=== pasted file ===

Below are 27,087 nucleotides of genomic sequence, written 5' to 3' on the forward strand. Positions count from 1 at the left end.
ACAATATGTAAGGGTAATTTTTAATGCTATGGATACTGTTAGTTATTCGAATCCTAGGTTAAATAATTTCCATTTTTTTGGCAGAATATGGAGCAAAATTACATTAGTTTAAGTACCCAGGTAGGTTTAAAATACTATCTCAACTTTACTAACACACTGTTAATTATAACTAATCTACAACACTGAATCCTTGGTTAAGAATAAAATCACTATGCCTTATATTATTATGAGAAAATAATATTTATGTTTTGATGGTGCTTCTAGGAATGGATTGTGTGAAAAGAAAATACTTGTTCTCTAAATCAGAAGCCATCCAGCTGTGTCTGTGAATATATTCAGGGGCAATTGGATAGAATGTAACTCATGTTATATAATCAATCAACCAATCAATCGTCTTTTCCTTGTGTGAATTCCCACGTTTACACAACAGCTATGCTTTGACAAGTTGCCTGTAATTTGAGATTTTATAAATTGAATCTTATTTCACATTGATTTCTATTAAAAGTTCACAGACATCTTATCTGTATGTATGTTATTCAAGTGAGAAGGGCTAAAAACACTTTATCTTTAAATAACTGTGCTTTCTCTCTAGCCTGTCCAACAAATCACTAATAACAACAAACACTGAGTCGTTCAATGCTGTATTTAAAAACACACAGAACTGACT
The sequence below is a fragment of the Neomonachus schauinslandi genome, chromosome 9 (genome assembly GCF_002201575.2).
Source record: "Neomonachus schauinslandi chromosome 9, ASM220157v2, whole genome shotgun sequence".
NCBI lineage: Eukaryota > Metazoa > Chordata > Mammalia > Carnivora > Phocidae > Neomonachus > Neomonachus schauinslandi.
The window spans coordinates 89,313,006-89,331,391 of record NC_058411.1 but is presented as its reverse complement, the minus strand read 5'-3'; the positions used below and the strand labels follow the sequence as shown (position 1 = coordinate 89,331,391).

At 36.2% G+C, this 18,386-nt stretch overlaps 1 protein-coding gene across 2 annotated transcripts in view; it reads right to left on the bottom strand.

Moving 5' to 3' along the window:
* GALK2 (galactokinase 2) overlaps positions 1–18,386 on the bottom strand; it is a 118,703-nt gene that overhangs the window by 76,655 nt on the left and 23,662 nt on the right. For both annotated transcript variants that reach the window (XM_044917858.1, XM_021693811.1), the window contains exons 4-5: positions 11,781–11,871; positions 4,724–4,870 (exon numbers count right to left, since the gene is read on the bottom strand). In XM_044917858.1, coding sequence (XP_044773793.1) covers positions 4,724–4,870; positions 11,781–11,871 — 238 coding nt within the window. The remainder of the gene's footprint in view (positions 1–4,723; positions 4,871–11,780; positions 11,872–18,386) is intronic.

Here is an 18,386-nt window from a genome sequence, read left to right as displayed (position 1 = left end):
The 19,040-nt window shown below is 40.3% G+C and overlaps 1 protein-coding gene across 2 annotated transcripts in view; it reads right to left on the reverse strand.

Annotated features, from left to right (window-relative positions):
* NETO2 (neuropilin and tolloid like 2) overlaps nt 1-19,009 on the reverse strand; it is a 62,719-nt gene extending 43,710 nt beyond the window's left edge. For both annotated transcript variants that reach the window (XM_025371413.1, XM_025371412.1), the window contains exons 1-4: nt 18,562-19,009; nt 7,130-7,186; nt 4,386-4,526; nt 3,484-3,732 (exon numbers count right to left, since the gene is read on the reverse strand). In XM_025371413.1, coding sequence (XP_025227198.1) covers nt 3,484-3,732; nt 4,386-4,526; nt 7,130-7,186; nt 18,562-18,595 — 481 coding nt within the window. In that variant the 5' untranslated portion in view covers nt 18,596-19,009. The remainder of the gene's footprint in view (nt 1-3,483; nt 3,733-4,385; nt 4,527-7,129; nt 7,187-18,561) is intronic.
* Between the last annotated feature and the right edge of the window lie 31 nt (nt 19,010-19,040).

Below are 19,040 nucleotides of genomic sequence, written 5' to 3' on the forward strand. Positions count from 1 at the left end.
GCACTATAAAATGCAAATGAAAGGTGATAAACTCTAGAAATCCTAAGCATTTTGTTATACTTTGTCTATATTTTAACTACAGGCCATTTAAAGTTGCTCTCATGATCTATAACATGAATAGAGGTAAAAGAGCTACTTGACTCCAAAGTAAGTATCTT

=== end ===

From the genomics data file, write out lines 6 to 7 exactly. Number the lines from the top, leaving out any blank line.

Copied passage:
The window spans coordinates 89,313,006-89,331,391 of record NC_058411.1 but is presented as its reverse complement, the minus strand read 5'-3'; the positions used below and the strand labels follow the sequence as shown (position 1 = coordinate 89,331,391).

At 36.2% G+C, this 18,386-nt stretch overlaps 1 protein-coding gene across 2 annotated transcripts in view; it reads right to left on the bottom strand.